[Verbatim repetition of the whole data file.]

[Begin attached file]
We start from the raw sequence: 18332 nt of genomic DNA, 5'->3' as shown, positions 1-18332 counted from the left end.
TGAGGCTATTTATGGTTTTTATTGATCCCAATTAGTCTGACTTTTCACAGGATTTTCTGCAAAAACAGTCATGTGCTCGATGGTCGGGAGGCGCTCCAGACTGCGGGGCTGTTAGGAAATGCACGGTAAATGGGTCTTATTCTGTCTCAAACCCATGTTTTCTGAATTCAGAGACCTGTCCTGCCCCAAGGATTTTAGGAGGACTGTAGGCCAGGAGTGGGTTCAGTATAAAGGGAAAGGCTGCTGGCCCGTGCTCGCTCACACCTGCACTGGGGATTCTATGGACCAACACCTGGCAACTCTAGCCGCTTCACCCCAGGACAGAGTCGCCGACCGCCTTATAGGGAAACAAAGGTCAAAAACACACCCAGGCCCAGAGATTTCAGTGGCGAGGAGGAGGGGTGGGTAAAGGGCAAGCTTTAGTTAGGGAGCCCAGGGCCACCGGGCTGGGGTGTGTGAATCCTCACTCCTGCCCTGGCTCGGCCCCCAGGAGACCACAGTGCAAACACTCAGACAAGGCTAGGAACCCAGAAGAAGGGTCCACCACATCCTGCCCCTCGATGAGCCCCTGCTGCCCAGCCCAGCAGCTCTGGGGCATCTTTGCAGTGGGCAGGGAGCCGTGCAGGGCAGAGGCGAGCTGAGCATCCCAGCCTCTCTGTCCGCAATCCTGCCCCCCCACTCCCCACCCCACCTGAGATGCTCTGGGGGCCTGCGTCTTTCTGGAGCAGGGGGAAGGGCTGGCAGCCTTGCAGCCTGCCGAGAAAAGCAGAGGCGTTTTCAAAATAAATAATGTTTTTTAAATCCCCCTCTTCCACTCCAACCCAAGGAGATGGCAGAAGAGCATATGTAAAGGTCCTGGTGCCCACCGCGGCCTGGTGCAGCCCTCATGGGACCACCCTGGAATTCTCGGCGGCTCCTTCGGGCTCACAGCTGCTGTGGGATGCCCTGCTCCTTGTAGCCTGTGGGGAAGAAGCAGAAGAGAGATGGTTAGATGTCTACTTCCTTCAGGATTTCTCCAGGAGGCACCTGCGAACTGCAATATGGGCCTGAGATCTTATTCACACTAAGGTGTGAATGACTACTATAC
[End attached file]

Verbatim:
We start from the raw sequence: 18332 nt of genomic DNA, 5'->3' as shown, positions 1-18332 counted from the left end.
TGAGGCTATTTATGGTTTTTATTGATCCCAATTAGTCTGACTTTTCACAGGATTTTCTGCAAAAACAGTCATGTGCTCGATGGTCGGGAGGCGCTCCAGACTGCGGGGCTGTTAGGAAATGCACGGTAAATGGGTCTTATTCTGTCTCAAACCCATGTTTTCTGAATTCAGAGACCTGTCCTGCCCCAAGGATTTTAGGAGGACTGTAGGCCAGGAGTGGGTTCAGTATAAAGGGAAAGGCTGCTGGCCCGTGCTCGCTCACACCTGCACTGGGGATTCTATGGACCAACACCTGGCAACTCTAGCCGCTTCACCCCAGGACAGAGTCGCCGACCGCCTTATAGGGAAACAAAGGTCAAAAACACACCCAGGCCCAGAGATTTCAGTGGCGAGGAGGAGGGGTGGGTAAAGGGCAAGCTTTAGTTAGGGAGCCCAGGGCCACCGGGCTGGGGTGTGTGAATCCTCACTCCTGCCCTGGCTCGGCCCCCAGGAGACCACAGTGCAAACACTCAGACAAGGCTAGGAACCCAGAAGAAGGGTCCACCACATCCTGCCCCTCGATGAGCCCCTGCTGCCCAGCCCAGCAGCTCTGGGGCATCTTTGCAGTGGGCAGGGAGCCGTGCAGGGCAGAGGCGAGCTGAGCATCCCAGCCTCTCTGTCCGCAATCCTGCCCCCCCACTCCCCACCCCACCTGAGATGCTCTGGGGGCCTGCGTCTTTCTGGAGCAGGGGGAAGGGCTGGCAGCCTTGCAGCCTGCCGAGAAAAGCAGAGGCGTTTTCAAAATAAATAATGTTTTTTAAATCCCCCTCTTCCACTCCAACCCAAGGAGATGGCAGAAGAGCATATGTAAAGGTCCTGGTGCCCACCGCGGCCTGGTGCAGCCCTCATGGGACCACCCTGGAATTCTCGGCGGCTCCTTCGGGCTCACAGCTGCTGTGGGATGCCCTGCTCCTTGTAGCCTGTGGGGAAGAAGCAGAAGAGAGATGGTTAGATGTCTACTTCCTTCAGGATTTCTCCAGGAGGCACCTGCGAACTGCAATATGGGCCTGAGATCTTATTCACACTAAGGTGTGAATGACTACTATAC